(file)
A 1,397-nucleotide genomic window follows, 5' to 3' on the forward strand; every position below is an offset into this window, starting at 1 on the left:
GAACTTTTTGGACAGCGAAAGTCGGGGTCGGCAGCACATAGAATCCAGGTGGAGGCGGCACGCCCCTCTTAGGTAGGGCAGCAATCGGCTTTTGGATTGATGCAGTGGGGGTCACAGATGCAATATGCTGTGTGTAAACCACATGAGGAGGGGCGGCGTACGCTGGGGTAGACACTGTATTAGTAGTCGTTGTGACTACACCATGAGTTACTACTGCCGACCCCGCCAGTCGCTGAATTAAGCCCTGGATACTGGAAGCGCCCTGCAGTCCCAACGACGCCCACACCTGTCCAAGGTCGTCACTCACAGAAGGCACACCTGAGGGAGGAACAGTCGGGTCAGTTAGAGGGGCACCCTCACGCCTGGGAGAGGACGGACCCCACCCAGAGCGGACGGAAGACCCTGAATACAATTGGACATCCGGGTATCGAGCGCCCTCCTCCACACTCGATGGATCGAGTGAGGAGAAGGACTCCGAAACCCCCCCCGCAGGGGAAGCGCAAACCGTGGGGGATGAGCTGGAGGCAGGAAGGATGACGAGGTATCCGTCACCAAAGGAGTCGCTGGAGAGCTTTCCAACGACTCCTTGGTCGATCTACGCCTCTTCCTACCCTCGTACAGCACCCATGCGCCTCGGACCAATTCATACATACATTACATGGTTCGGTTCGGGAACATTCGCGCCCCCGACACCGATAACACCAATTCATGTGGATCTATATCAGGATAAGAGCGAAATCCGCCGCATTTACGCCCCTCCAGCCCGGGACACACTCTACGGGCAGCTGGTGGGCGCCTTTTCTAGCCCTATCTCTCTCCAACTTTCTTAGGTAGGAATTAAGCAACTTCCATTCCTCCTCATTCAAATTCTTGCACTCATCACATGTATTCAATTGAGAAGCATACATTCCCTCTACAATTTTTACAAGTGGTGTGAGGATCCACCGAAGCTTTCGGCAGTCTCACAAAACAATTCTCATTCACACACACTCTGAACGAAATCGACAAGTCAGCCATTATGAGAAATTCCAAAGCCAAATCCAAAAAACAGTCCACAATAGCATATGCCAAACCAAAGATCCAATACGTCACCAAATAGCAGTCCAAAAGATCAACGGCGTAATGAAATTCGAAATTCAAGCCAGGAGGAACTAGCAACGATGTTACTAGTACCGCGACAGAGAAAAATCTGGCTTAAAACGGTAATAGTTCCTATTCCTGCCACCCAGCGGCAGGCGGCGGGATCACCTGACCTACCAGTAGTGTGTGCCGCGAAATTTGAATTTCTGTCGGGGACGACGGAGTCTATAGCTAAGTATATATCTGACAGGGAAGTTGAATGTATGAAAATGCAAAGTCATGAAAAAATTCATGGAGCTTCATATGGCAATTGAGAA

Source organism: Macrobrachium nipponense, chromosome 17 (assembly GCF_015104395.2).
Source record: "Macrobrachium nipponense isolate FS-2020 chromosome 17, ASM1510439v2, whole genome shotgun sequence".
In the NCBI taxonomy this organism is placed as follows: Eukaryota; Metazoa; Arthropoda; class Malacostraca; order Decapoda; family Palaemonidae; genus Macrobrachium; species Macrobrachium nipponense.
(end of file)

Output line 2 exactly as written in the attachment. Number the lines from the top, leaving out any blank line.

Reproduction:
GAACTTTTTGGACAGCGAAAGTCGGGGTCGGCAGCACATAGAATCCAGGTGGAGGCGGCACGCCCCTCTTAGGTAGGGCAGCAATCGGCTTTTGGATTGATGCAGTGGGGGTCACAGATGCAATATGCTGTGTGTAAACCACATGAGGAGGGGCGGCGTACGCTGGGGTAGACACTGTATTAGTAGTCGTTGTGACTACACCATGAGTTACTACTGCCGACCCCGCCAGTCGCTGAATTAAGCCCTGGATACTGGAAGCGCCCTGCAGTCCCAACGACGCCCACACCTGTCCAAGGTCGTCACTCACAGAAGGCACACCTGAGGGAGGAACAGTCGGGTCAGTTAGAGGGGCACCCTCACGCCTGGGAGAGGACGGACCCCACCCAGAGCGGACGGAAGACCCTGAATACAATTGGACATCCGGGTATCGAGCGCCCTCCTCCACACTCGATGGATCGAGTGAGGAGAAGGACTCCGAAACCCCCCCCGCAGGGGAAGCGCAAACCGTGGGGGATGAGCTGGAGGCAGGAAGGATGACGAGGTATCCGTCACCAAAGGAGTCGCTGGAGAGCTTTCCAACGACTCCTTGGTCGATCTACGCCTCTTCCTACCCTCGTACAGCACCCATGCGCCTCGGACCAATTCATACATACATTACATGGTTCGGTTCGGGAACATTCGCGCCCCCGACACCGATAACACCAATTCATGTGGATCTATATCAGGATAAGAGCGAAATCCGCCGCATTTACGCCCCTCCAGCCCGGGACACACTCTACGGGCAGCTGGTGGGCGCCTTTTCTAGCCCTATCTCTCTCCAACTTTCTTAGGTAGGAATTAAGCAACTTCCATTCCTCCTCATTCAAATTCTTGCACTCATCACATGTATTCAATTGAGAAGCATACATTCCCTCTACAATTTTTACAAGTGGTGTGAGGATCCACCGAAGCTTTCGGCAGTCTCACAAAACAATTCTCATTCACACACACTCTGAACGAAATCGACAAGTCAGCCATTATGAGAAATTCCAAAGCCAAATCCAAAAAACAGTCCACAATAGCATATGCCAAACCAAAGATCCAATACGTCACCAAATAGCAGTCCAAAAGATCAACGGCGTAATGAAATTCGAAATTCAAGCCAGGAGGAACTAGCAACGATGTTACTAGTACCGCGACAGAGAAAAATCTGGCTTAAAACGGTAATAGTTCCTATTCCTGCCACCCAGCGGCAGGCGGCGGGATCACCTGACCTACCAGTAGTGTGTGCCGCGAAATTTGAATTTCTGTCGGGGACGACGGAGTCTATAGCTAAGTATATATCTGACAGGGAAGTTGAATGTATGAAAATGCAAAGTCATGAAAAAATTCATGGAGCTTCATATGGCAATTGAGAA